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What is contraception?

Contraception, or birth control, is a protective method that allows you to have sex without any risk of pregnancy, or hardly any! Some contraceptives, such as condoms, also protect you from blood-borne and sexually transmitted infections (BBSTIs)

Here are the different kinds of contraception:


No contraceptive is 100% effective, but some of them are as much as 99.8% effective. So the risk of pregnancy is very low if you use appropriate protection every time you have sex.

Some contraceptive methods, such as the patch and the pill, can have an impact on your moods because of the hormones. Others can be uncomfortable.

Don’t hesitate to call Tel-jeunes to learn more or consult your doctor to find out which contraceptive is most appropriate for you. You can also discuss this with your partner to see which method is best for both of you.

The condom is your best friend: it protects you against unwanted pregnancy AND many BBSTIs. Find out how to use it!

Did you know?

CondomThe condom is the most widely used contraceptive method. Why?

Condoms are the only way to protect yourself against both pregnancy and many BBSTIs. What’s more, they’re accessible to everyone: in drugstores, from health care professionals, at school, etc. They’re not expensive and sometimes they’re even distributed free!

ContraceptionIs one particular contraceptive method best for teens?

Everyone has a contraceptive method that suits them best. For example, some girls find it difficult to remember to take the pill every day at the same time. And condoms have to be put on every time you have sex. If that’s a disadvantage for you or if you have questions, talk to your doctor or a pharmacist. They’ll be able to advise you on the best contraceptive method for YOU.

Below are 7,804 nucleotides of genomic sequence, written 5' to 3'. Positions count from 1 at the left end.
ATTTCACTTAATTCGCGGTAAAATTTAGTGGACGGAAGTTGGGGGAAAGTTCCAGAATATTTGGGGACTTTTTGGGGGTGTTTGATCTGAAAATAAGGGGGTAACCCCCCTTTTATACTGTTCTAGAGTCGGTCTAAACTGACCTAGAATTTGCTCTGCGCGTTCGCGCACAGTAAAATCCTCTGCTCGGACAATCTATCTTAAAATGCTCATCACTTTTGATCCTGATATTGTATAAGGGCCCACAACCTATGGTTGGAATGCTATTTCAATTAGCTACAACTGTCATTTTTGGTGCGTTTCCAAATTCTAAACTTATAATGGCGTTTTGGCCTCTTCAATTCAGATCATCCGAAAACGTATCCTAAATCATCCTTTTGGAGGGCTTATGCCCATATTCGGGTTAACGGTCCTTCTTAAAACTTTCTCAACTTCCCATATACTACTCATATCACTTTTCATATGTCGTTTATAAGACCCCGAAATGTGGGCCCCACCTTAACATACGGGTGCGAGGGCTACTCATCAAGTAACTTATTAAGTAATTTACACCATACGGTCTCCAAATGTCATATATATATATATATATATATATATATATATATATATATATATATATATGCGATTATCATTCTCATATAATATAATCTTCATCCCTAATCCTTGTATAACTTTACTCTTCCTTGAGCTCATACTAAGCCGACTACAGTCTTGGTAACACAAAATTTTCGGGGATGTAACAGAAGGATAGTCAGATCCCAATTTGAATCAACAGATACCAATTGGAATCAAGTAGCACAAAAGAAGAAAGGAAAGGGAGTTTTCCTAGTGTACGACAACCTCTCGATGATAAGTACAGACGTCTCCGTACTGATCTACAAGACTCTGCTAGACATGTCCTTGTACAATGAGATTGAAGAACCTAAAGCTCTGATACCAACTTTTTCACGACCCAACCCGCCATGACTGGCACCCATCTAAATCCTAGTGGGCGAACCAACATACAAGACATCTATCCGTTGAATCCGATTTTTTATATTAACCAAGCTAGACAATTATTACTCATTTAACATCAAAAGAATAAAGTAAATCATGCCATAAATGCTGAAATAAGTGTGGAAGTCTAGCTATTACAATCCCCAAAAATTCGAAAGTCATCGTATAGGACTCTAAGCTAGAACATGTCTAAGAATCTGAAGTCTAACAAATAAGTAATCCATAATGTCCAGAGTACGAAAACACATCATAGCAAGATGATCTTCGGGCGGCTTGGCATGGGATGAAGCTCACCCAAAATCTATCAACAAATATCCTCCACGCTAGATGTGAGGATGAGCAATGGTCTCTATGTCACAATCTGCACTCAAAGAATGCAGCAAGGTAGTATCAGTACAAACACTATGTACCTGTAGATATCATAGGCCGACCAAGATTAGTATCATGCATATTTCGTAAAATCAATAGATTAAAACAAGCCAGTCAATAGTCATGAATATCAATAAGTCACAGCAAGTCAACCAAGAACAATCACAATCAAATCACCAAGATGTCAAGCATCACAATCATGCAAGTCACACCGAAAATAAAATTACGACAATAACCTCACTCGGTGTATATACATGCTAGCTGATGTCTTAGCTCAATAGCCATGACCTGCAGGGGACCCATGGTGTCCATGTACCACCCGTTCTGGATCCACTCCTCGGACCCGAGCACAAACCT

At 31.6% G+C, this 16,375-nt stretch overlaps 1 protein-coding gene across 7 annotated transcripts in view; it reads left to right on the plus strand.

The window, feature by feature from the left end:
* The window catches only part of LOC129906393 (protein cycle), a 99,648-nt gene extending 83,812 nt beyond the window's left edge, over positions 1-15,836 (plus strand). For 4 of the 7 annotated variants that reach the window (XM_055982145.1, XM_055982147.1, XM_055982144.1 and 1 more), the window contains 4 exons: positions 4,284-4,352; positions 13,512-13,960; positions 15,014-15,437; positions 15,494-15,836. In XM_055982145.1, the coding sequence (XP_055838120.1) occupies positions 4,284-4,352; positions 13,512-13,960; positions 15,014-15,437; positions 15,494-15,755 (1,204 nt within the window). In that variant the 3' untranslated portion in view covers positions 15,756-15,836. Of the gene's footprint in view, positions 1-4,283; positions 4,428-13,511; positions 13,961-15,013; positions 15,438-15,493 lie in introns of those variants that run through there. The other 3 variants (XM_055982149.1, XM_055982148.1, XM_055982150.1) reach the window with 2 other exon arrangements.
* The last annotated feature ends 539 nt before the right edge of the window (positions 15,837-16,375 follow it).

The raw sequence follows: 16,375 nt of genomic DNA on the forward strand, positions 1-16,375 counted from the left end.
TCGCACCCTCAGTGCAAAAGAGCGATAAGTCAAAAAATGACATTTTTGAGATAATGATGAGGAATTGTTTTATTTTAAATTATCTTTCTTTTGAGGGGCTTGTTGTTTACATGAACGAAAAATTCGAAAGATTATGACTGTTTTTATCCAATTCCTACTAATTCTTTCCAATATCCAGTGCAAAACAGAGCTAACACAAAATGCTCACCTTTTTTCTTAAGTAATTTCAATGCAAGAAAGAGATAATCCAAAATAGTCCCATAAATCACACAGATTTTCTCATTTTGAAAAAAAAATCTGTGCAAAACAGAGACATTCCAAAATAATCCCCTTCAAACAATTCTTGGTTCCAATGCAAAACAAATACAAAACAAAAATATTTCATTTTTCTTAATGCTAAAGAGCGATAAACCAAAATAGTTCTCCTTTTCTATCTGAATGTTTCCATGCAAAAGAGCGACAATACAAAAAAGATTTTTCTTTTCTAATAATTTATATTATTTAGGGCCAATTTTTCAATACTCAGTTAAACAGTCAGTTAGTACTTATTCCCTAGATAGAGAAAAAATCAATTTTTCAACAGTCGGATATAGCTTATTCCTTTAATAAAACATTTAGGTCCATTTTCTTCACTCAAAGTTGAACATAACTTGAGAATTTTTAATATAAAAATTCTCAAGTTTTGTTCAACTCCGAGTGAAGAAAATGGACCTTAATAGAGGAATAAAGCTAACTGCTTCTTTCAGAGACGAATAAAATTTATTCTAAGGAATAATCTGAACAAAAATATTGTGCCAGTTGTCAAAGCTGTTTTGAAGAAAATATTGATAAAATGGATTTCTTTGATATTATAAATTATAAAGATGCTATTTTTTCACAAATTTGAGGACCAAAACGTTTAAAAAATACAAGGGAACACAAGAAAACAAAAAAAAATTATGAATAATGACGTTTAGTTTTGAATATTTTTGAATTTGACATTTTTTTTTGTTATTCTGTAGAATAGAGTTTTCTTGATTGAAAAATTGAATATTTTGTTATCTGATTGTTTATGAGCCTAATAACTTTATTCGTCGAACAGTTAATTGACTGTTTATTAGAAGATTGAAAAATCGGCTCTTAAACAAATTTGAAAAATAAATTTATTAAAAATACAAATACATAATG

Consulting a health care professionalCan I consult without my parents finding out?

After age 14, your medical file is confidential. You can consult a health care professional without having to tell your parents. However, your parents’ consent is necessary if medical treatment could represent a serious health risk for you or if it could have serious, permanent effects. Your parents will also be informed if you spend more than 12 hours in a health or social services institution.

Contraception: who’s responsible?Is contraception a shared responsibility?

Yes. The burden isn’t on one person alone: both partners are responsible for ensuring that they have safe sex. In a heterosexual relationship, the guy can support and encourage his partner. He can help her choose and pay for a contraceptive method and plan how they’ll use it. And the girl can tell him about the contraceptive method she uses. That way, the guy will feel more involved and play a more active role.

Withdrawal techniqueDoes withdrawal (coitus interruptus) work?